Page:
The CDC and the U.S. Public Health Service recommend that all women between the ages of 15 and 49 take 400 micrograms (mcg) of folic acid a day. Taking folic acid before pregnancy provides various health benefits for both mom and baby. More specifically, taking folic acid before pregnancy can help prevent birth defects of the baby’s brain and spine.
This article discusses what folic acid is and shares some of the major benefits of folic acid before pregnancy.
About Folic Acid
Folic acid or folate (more on the difference between the two in a bit) is a water-soluble B-vitamin. Folic acid is vitamin B9, to be exact. Our bodies need it to make DNA, and it is essential for cell division. Needless to say, it is a pretty important vitamin.
Folic Acid vs. Folate
You often hear the terms “folic acid” and “folate” used interchangeably, which can sometimes cause confusion. “Folate” is a generic term referring to both natural folate and folic acid, as well as other types of folate found in dietary supplements (such as methylated folate).
Certain foods like lentils, chickpeas, asparagus, and spinach contain natural folate. Whole food is the only source of natural folate. Likewise, there are no folic acid food sources.
In general, getting nutrients from foods is preferred to getting them from supplements. However, there may be some differences of opinion when it comes to folate.
Carolyn Gundell, M.S., Fertility Nutritionist from Reproductive Medicine Associates of Connecticut, reminds us that folate from foods cannot replace folic acid from supplements. The body can only partially absorb naturally occurring folate (50-60% of it). Also, cooking folate-rich foods destroys as much as 50-90% of the folate found within them.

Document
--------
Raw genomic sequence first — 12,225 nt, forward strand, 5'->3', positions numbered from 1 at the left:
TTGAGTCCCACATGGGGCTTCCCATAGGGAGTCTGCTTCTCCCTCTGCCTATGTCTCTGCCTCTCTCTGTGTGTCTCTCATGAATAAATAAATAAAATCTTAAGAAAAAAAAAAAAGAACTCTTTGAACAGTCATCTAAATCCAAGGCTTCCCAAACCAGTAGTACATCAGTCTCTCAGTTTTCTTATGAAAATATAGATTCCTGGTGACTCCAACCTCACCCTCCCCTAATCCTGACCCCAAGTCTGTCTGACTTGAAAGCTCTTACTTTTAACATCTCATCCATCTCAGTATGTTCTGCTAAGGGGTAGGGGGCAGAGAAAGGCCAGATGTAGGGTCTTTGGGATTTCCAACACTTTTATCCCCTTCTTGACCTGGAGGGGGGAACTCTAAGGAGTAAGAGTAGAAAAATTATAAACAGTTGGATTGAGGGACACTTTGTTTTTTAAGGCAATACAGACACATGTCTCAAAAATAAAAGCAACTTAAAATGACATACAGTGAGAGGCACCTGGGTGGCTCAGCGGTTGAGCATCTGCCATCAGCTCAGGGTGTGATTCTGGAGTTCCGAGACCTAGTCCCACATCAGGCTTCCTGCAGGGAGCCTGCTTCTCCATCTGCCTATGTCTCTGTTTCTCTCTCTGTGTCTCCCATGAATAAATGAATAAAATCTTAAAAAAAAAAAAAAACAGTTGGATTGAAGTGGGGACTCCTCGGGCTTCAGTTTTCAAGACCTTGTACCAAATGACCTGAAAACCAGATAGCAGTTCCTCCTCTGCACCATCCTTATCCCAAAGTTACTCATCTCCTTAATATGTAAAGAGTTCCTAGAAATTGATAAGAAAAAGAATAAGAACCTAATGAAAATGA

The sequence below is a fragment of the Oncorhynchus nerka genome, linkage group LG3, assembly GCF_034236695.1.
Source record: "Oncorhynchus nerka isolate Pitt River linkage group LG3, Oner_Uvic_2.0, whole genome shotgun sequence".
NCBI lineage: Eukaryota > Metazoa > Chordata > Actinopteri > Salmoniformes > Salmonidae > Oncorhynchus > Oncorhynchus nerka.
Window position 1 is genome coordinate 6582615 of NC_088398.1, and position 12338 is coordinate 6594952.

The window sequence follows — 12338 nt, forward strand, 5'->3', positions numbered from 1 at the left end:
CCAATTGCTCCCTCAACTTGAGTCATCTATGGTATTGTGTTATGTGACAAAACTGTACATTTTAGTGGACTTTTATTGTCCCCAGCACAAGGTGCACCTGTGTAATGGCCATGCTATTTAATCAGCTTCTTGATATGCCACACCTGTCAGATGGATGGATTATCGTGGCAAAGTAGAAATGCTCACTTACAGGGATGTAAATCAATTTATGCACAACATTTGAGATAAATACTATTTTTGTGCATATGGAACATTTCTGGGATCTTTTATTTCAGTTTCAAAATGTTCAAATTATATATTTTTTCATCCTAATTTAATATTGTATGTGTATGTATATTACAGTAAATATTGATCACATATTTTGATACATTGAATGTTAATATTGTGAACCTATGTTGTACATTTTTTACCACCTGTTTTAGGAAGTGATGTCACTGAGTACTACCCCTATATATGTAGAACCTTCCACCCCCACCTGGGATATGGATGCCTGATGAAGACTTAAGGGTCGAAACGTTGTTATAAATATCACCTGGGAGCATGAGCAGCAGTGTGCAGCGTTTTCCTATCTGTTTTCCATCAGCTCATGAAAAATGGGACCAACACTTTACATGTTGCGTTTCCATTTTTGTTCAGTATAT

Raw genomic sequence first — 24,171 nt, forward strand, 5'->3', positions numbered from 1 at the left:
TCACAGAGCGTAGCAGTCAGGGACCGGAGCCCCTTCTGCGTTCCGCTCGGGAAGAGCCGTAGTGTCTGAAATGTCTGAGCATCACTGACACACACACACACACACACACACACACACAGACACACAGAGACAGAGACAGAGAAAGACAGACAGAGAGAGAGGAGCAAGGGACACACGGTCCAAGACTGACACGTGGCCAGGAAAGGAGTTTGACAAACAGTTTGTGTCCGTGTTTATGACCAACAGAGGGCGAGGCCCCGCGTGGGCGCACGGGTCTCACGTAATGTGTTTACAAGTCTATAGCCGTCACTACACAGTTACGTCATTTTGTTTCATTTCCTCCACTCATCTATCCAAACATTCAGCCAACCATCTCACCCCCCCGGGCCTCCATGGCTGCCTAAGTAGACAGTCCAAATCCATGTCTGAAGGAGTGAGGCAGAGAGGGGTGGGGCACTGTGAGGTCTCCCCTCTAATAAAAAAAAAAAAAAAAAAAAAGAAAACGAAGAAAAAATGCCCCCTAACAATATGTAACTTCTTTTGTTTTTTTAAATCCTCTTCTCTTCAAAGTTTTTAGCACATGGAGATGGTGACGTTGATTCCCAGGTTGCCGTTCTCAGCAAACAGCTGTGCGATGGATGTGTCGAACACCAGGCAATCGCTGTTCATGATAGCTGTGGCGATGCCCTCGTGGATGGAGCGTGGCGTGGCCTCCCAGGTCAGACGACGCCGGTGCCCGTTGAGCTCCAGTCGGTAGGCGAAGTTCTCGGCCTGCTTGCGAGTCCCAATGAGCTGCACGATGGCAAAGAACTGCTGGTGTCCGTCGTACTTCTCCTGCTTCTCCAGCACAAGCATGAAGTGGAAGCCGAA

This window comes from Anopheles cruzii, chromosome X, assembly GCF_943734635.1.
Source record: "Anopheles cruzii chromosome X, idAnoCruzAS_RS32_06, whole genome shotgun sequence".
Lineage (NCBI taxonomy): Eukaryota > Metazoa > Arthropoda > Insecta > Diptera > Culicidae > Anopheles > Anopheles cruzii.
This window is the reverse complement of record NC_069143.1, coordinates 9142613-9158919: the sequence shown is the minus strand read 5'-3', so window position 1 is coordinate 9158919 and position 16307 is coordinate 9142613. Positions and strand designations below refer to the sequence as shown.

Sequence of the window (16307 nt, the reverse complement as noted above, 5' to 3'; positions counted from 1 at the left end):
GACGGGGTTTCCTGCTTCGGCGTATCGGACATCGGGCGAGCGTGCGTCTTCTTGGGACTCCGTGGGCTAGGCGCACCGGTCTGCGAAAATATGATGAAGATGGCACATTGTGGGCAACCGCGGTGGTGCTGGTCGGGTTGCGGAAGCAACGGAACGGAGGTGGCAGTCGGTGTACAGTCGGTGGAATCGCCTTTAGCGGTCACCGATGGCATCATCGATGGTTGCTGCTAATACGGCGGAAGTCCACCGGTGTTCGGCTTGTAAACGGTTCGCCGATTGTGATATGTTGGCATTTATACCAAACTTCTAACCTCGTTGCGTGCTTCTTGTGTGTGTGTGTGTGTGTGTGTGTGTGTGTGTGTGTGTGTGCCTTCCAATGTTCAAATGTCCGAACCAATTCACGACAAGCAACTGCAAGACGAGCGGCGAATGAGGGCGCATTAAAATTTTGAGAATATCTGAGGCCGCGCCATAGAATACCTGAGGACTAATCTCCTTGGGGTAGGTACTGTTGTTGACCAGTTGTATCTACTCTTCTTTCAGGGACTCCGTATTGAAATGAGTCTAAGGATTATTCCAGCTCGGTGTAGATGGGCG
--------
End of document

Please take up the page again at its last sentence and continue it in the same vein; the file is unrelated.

It is a good idea to make sure you balance your diet with healthy, natural sources of folate as well as a moderate amount of folic acid (or methylated folate) from supplements.
Folic acid fortification is when food manufacturers add folic acid to foods that do not naturally contain folate. Beginning in 1998, the USDA required food manufacturers to add folic acid to certain food products. Enriched bread, flour, cornmeal, rice, pasta, and other grain products contain 400 mcg of folic acid.
However, the Harvard T.H. Chan School of Public Health recommends that you stay away from heavily fortified foods. They suggest relying on a daily multivitamin containing folic acid instead.
When a person consumes folic acid, the body converts it to the metabolically active form called methylated folate (or L-methylfolate). While this form contains the word “folate,” it is not the same as naturally occurring folate.
Some women have a genetic defect (called MTHFR polymorphism) which makes it hard for them to activate folic acid to a form that their bodies can use. This congenital disability does not prevent those with the defect from activating folic acid; it just reduces their ability to do so efficiently.
About 20-50% of the population have one copy of the defective gene, reducing the capacity to activate folic acid by about 30%. A much smaller percentage of the population (3-30%) have two copies of the defective gene, which reduces the ability to activate folic acid by about 65%.